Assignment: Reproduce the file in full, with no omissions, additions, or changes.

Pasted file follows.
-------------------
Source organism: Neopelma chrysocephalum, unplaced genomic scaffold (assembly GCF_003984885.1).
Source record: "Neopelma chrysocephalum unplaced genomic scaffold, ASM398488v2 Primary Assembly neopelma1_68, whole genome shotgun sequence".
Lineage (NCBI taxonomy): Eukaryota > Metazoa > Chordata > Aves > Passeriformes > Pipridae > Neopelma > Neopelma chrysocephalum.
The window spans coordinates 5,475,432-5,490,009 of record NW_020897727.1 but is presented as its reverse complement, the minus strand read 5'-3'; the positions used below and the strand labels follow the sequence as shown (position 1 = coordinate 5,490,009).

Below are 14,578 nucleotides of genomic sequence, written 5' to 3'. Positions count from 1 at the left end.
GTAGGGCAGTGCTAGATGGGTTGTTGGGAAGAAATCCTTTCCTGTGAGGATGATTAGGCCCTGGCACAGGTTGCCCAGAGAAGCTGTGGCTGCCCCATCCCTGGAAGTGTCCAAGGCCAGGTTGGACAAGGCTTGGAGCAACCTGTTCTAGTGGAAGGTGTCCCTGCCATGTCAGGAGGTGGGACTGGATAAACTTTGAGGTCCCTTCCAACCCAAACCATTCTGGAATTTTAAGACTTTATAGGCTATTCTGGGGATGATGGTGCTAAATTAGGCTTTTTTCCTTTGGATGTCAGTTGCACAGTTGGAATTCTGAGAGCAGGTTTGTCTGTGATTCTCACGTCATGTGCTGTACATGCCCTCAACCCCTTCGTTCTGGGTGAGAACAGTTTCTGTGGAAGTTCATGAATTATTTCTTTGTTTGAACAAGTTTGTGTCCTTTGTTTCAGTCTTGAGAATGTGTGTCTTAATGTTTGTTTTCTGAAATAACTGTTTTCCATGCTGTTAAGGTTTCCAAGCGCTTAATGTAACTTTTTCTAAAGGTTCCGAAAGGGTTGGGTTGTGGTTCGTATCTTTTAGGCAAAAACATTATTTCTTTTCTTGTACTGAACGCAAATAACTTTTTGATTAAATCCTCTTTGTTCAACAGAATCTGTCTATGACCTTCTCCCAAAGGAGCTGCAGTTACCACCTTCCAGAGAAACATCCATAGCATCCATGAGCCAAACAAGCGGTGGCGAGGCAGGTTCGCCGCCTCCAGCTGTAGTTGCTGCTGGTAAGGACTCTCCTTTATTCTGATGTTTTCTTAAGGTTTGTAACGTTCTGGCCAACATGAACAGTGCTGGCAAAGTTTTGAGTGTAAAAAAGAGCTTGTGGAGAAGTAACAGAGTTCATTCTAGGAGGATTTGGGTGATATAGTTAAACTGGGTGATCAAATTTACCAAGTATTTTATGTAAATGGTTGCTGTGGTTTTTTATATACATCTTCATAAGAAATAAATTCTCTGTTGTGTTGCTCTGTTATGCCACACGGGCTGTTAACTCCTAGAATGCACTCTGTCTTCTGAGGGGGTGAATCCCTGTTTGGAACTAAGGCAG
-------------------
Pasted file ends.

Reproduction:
Source organism: Neopelma chrysocephalum, unplaced genomic scaffold (assembly GCF_003984885.1).
Source record: "Neopelma chrysocephalum unplaced genomic scaffold, ASM398488v2 Primary Assembly neopelma1_68, whole genome shotgun sequence".
Lineage (NCBI taxonomy): Eukaryota > Metazoa > Chordata > Aves > Passeriformes > Pipridae > Neopelma > Neopelma chrysocephalum.
The window spans coordinates 5,475,432-5,490,009 of record NW_020897727.1 but is presented as its reverse complement, the minus strand read 5'-3'; the positions used below and the strand labels follow the sequence as shown (position 1 = coordinate 5,490,009).

Below are 14,578 nucleotides of genomic sequence, written 5' to 3'. Positions count from 1 at the left end.
GTAGGGCAGTGCTAGATGGGTTGTTGGGAAGAAATCCTTTCCTGTGAGGATGATTAGGCCCTGGCACAGGTTGCCCAGAGAAGCTGTGGCTGCCCCATCCCTGGAAGTGTCCAAGGCCAGGTTGGACAAGGCTTGGAGCAACCTGTTCTAGTGGAAGGTGTCCCTGCCATGTCAGGAGGTGGGACTGGATAAACTTTGAGGTCCCTTCCAACCCAAACCATTCTGGAATTTTAAGACTTTATAGGCTATTCTGGGGATGATGGTGCTAAATTAGGCTTTTTTCCTTTGGATGTCAGTTGCACAGTTGGAATTCTGAGAGCAGGTTTGTCTGTGATTCTCACGTCATGTGCTGTACATGCCCTCAACCCCTTCGTTCTGGGTGAGAACAGTTTCTGTGGAAGTTCATGAATTATTTCTTTGTTTGAACAAGTTTGTGTCCTTTGTTTCAGTCTTGAGAATGTGTGTCTTAATGTTTGTTTTCTGAAATAACTGTTTTCCATGCTGTTAAGGTTTCCAAGCGCTTAATGTAACTTTTTCTAAAGGTTCCGAAAGGGTTGGGTTGTGGTTCGTATCTTTTAGGCAAAAACATTATTTCTTTTCTTGTACTGAACGCAAATAACTTTTTGATTAAATCCTCTTTGTTCAACAGAATCTGTCTATGACCTTCTCCCAAAGGAGCTGCAGTTACCACCTTCCAGAGAAACATCCATAGCATCCATGAGCCAAACAAGCGGTGGCGAGGCAGGTTCGCCGCCTCCAGCTGTAGTTGCTGCTGGTAAGGACTCTCCTTTATTCTGATGTTTTCTTAAGGTTTGTAACGTTCTGGCCAACATGAACAGTGCTGGCAAAGTTTTGAGTGTAAAAAAGAGCTTGTGGAGAAGTAACAGAGTTCATTCTAGGAGGATTTGGGTGATATAGTTAAACTGGGTGATCAAATTTACCAAGTATTTTATGTAAATGGTTGCTGTGGTTTTTTATATACATCTTCATAAGAAATAAATTCTCTGTTGTGTTGCTCTGTTATGCCACACGGGCTGTTAACTCCTAGAATGCACTCTGTCTTCTGAGGGGGTGAATCCCTGTTTGGAACTAAGGCAG